Sufficient individual and technology fit was evidenced by a high SUS score that scored above accepted standards of usability, as well as high CSUQ scores. As compared with the only other published SBIRT app usability study, the app in this study scored approximately 10 points higher on the 100-point SUS scale (65.8 vs. 75.9).[21] Therefore, while there is still room to improve, as noted by users' dissatisfaction with a specific feature, usability appears to be strong. Design and user interface factors that may have contributed to favorable usability ratings include screen and navigation simplicity and clear provision and organization of information on each screen. For example, in the screening section of the app, there are typically only one to two questions on the screen and it is very easy to navigate forward and backward. Each feedback screen has a singular purpose, such as to provide information about the health effects of drinking or the recommended drinking limits, rather than including all this information on the same screen. Finally, tools are easily accessible if the provider needs more guidance or information and it is easy to navigate between tools and screens. Effort spent navigating between screens was one of the factors found to reduce usability ratings in a previous SBIRT app usability study.[21]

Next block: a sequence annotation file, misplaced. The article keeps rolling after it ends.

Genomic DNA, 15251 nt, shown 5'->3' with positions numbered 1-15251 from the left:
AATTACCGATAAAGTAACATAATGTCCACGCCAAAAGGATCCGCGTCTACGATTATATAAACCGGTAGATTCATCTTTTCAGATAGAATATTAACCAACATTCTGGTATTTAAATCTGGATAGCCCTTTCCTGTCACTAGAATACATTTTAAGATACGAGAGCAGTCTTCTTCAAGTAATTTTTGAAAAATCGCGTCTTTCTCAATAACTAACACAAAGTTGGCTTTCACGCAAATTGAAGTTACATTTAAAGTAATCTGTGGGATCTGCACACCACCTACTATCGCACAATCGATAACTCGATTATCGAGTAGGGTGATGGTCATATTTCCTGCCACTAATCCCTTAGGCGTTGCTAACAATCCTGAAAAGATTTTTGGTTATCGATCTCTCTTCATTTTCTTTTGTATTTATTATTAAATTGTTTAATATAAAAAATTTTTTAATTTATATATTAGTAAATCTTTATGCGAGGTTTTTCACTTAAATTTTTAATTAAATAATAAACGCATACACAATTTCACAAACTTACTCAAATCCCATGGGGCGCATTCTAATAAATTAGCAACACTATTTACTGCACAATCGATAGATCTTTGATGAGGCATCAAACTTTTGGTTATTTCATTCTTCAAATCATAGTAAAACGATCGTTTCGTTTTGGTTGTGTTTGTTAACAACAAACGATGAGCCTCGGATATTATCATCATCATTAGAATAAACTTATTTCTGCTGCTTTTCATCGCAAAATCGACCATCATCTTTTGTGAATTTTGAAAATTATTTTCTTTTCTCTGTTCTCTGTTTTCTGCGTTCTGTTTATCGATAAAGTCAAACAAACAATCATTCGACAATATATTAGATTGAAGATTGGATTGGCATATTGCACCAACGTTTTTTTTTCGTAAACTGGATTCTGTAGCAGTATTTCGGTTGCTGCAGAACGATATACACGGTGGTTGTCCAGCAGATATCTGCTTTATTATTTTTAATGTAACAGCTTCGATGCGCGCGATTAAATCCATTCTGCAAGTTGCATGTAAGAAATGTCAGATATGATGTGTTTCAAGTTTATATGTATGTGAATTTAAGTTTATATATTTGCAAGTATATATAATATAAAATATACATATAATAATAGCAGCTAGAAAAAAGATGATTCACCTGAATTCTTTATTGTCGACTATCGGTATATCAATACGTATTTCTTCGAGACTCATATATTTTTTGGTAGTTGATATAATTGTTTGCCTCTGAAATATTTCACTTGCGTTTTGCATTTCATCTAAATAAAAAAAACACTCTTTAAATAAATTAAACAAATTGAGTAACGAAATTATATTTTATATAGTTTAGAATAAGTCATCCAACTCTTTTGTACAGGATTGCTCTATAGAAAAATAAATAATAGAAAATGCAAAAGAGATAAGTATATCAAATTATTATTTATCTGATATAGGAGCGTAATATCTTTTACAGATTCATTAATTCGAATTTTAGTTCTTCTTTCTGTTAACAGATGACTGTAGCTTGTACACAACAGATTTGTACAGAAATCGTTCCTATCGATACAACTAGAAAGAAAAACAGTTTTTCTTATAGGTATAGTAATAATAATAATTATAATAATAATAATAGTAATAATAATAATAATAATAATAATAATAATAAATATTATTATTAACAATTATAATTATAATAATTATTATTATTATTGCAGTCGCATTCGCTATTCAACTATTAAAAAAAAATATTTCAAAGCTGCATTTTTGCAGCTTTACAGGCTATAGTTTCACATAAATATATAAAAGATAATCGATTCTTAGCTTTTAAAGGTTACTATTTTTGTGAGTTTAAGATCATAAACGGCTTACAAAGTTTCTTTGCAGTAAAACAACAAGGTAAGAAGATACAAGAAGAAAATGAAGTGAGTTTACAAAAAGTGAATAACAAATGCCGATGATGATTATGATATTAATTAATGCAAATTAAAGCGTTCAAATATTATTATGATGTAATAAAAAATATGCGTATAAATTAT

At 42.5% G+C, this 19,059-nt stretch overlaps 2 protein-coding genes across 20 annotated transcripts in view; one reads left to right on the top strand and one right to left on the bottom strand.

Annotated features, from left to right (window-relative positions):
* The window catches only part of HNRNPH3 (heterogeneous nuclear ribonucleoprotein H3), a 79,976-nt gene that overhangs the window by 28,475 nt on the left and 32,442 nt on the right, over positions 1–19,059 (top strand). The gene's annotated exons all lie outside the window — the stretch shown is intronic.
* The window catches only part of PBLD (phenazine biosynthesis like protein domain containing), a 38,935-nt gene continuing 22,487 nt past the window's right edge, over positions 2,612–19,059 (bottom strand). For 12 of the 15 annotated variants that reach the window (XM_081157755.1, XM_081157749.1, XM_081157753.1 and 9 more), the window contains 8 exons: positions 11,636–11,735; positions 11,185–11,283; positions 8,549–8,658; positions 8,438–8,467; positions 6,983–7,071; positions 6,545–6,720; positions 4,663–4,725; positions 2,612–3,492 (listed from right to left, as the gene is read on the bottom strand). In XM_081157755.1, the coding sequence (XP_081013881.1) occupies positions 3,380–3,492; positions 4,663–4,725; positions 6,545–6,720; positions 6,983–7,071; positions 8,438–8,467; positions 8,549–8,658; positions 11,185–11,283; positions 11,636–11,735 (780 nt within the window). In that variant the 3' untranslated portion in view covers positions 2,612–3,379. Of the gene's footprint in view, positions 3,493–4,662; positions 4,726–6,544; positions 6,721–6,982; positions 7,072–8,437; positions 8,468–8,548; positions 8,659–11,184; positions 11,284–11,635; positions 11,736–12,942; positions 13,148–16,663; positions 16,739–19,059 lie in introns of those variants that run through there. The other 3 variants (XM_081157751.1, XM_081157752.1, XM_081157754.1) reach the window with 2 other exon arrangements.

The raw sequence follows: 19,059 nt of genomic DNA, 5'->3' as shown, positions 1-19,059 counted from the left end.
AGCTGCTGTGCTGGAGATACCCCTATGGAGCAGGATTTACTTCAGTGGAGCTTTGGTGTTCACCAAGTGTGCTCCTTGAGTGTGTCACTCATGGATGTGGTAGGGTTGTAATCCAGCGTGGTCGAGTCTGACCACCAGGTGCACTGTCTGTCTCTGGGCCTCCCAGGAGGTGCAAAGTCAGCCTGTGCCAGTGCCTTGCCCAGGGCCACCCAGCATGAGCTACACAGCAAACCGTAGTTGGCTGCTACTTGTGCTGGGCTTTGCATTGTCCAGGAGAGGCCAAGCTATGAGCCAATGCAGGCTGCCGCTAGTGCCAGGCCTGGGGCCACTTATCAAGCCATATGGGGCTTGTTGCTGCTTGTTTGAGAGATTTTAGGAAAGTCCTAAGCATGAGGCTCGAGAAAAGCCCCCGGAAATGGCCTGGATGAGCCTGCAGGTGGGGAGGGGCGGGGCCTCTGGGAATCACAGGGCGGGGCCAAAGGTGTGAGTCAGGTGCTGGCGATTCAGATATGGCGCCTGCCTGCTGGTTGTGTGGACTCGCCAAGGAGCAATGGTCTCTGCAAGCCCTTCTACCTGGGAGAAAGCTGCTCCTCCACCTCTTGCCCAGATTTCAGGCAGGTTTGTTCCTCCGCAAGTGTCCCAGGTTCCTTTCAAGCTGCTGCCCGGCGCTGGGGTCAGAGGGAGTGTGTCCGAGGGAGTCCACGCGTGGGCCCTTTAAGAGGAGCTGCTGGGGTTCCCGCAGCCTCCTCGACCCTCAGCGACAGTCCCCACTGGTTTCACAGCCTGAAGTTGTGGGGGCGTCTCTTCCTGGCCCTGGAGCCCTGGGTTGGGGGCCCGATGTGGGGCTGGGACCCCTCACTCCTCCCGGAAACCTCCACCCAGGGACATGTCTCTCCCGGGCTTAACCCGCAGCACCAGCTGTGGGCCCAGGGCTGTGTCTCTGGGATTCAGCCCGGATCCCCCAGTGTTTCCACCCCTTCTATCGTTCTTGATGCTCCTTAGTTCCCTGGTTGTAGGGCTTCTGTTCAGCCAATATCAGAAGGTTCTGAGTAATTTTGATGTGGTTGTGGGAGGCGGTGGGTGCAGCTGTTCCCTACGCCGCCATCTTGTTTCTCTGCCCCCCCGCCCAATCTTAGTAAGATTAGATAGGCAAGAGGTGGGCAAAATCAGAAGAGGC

The final dimension, task–technology fit, was somewhat less strong, though still promising. For example, there was excellent success in the task observation activity (94% success rate), with one feature (save and exit) that gave participants difficulty. Generally, participants reported that the app allowed for effective and efficient completion of SBIRT tasks. In addition, participants felt that the app could enhance the services they are already providing because of the resources it provides. However, there was a consistently emerging theme of participant concern that using technology during patient interactions might detract from the therapeutic value, turn patients off, or distract from the interaction in some way. Future research should examine how patients perceive the introduction of technology into point-of-care SBIRT interventions conducted by health care providers.